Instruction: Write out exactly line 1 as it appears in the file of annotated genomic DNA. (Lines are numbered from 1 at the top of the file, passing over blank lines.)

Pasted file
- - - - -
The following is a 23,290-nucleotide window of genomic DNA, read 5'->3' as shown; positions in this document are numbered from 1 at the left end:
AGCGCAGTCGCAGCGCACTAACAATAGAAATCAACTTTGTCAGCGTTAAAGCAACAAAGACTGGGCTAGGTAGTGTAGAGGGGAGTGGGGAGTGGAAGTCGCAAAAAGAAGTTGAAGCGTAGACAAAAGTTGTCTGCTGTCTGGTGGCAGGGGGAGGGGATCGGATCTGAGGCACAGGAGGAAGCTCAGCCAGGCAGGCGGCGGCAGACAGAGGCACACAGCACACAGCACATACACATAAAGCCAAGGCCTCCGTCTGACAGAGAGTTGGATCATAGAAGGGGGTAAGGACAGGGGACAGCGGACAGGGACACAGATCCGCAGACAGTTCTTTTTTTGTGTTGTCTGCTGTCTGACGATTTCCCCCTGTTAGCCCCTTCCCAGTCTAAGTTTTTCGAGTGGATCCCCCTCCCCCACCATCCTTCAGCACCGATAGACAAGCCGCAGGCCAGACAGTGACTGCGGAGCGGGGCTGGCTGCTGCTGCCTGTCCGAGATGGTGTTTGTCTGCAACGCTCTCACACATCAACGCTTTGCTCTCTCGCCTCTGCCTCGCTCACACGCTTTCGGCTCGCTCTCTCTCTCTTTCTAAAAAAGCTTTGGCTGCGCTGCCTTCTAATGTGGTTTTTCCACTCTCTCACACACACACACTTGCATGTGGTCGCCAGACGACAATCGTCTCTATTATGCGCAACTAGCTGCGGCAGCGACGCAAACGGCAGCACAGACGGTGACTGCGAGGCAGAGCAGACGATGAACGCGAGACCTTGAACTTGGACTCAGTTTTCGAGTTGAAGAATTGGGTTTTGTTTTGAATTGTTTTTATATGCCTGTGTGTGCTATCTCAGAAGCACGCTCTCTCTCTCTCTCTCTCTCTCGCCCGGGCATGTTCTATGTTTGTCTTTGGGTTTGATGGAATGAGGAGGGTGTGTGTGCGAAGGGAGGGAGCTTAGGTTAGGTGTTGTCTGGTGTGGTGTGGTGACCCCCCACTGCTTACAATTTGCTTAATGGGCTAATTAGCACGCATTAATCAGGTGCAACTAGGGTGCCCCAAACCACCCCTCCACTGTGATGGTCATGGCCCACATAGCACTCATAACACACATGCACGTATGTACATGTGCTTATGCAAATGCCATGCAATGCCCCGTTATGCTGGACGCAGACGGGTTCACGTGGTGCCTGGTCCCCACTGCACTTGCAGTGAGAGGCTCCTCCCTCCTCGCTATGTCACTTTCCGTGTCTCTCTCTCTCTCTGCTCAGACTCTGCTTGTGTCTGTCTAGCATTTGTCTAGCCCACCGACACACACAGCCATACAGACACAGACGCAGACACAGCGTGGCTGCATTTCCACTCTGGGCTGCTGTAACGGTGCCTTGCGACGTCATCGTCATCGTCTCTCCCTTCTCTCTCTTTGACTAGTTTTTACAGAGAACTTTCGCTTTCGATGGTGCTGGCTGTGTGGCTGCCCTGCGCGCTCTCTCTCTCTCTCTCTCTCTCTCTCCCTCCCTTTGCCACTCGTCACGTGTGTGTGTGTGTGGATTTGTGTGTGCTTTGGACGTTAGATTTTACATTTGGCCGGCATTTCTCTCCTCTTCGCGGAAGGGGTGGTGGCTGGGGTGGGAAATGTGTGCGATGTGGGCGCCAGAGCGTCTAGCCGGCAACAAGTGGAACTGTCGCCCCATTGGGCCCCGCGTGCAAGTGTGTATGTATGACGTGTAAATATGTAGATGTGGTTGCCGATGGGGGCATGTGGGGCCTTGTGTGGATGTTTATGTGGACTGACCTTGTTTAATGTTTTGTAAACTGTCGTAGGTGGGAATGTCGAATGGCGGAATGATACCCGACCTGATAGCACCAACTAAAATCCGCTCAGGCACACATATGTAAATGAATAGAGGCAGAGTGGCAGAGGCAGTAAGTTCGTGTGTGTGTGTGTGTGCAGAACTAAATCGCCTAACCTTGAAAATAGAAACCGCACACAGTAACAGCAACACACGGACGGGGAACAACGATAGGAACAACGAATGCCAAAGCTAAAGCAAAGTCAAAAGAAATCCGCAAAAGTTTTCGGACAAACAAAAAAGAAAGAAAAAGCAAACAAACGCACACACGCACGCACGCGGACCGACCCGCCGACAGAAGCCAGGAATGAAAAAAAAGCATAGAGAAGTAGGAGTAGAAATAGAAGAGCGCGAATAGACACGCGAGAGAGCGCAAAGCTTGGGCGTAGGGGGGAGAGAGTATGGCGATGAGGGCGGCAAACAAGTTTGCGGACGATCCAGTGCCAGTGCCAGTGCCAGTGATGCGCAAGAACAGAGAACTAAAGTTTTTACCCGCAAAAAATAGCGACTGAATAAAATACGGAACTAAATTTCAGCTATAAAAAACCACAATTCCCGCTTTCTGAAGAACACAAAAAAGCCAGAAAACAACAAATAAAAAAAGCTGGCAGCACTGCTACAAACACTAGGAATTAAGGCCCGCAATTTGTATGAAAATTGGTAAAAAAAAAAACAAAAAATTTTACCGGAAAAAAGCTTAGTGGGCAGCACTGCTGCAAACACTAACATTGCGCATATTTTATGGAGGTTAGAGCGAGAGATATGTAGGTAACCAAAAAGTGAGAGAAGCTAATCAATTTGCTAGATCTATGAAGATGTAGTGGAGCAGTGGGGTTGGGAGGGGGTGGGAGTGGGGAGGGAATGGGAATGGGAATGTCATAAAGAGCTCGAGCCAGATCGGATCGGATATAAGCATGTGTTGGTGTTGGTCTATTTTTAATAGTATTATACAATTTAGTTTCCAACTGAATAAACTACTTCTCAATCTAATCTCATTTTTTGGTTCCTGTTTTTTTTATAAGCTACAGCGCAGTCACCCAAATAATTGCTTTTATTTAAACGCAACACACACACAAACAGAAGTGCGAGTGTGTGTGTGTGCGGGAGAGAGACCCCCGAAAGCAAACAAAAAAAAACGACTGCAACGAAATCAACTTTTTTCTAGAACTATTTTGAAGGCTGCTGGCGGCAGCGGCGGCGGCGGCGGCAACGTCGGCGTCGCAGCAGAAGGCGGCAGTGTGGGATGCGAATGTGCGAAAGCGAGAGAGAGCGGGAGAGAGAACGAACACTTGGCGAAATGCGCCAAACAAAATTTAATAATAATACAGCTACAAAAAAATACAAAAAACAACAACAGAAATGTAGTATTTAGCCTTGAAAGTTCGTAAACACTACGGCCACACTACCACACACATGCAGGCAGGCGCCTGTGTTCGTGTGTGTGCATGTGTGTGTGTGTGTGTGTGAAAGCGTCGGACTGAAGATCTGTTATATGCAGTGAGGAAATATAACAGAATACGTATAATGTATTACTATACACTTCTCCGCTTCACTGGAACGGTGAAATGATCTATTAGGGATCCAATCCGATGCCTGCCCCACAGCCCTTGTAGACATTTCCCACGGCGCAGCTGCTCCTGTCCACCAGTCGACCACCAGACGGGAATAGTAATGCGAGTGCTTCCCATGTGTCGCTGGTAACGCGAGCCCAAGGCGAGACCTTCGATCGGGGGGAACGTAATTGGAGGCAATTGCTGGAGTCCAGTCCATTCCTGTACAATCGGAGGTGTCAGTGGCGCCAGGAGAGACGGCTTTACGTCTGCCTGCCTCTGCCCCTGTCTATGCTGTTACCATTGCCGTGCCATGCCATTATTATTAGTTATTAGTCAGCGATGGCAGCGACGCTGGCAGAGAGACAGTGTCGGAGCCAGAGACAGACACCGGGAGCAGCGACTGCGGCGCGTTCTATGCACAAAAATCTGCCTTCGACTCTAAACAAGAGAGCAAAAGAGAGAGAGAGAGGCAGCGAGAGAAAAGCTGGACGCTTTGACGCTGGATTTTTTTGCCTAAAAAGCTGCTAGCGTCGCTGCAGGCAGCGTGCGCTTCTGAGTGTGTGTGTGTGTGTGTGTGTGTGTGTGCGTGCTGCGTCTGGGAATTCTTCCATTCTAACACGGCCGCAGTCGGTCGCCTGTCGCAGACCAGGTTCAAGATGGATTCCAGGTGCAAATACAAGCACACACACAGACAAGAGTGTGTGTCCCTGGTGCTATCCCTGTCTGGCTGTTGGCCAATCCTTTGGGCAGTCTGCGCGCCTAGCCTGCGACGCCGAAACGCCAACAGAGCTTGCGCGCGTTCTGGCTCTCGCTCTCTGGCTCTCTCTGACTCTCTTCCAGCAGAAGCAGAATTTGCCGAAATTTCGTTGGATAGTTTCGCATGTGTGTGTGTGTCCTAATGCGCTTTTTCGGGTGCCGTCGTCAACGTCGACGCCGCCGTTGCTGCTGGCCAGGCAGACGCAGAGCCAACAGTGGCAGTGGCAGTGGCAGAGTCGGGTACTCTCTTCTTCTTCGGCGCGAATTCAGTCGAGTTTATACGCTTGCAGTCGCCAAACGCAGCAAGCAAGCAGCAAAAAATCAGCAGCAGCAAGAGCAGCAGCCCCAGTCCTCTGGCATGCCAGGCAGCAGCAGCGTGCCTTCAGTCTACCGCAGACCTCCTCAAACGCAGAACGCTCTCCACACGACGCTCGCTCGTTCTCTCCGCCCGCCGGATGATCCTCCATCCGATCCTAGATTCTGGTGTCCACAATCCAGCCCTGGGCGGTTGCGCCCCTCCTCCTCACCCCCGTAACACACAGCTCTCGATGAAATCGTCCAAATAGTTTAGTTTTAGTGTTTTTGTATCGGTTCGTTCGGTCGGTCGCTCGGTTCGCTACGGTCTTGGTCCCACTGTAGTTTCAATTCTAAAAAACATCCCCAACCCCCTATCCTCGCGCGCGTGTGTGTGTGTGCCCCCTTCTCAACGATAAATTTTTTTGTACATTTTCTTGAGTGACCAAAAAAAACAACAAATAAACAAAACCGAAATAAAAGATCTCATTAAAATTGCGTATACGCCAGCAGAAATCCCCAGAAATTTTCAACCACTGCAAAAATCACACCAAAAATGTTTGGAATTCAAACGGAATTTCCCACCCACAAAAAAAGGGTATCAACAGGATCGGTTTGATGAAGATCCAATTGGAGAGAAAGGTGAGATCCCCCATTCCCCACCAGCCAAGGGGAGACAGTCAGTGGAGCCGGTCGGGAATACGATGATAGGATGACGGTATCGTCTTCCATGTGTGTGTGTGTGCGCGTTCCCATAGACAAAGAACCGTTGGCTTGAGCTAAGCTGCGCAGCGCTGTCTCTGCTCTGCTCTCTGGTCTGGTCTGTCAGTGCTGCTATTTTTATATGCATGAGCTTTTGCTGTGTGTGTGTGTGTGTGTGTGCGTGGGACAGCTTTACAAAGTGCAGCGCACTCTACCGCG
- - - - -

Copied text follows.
The following is a 23,290-nucleotide window of genomic DNA, read 5'->3' as shown; positions in this document are numbered from 1 at the left end: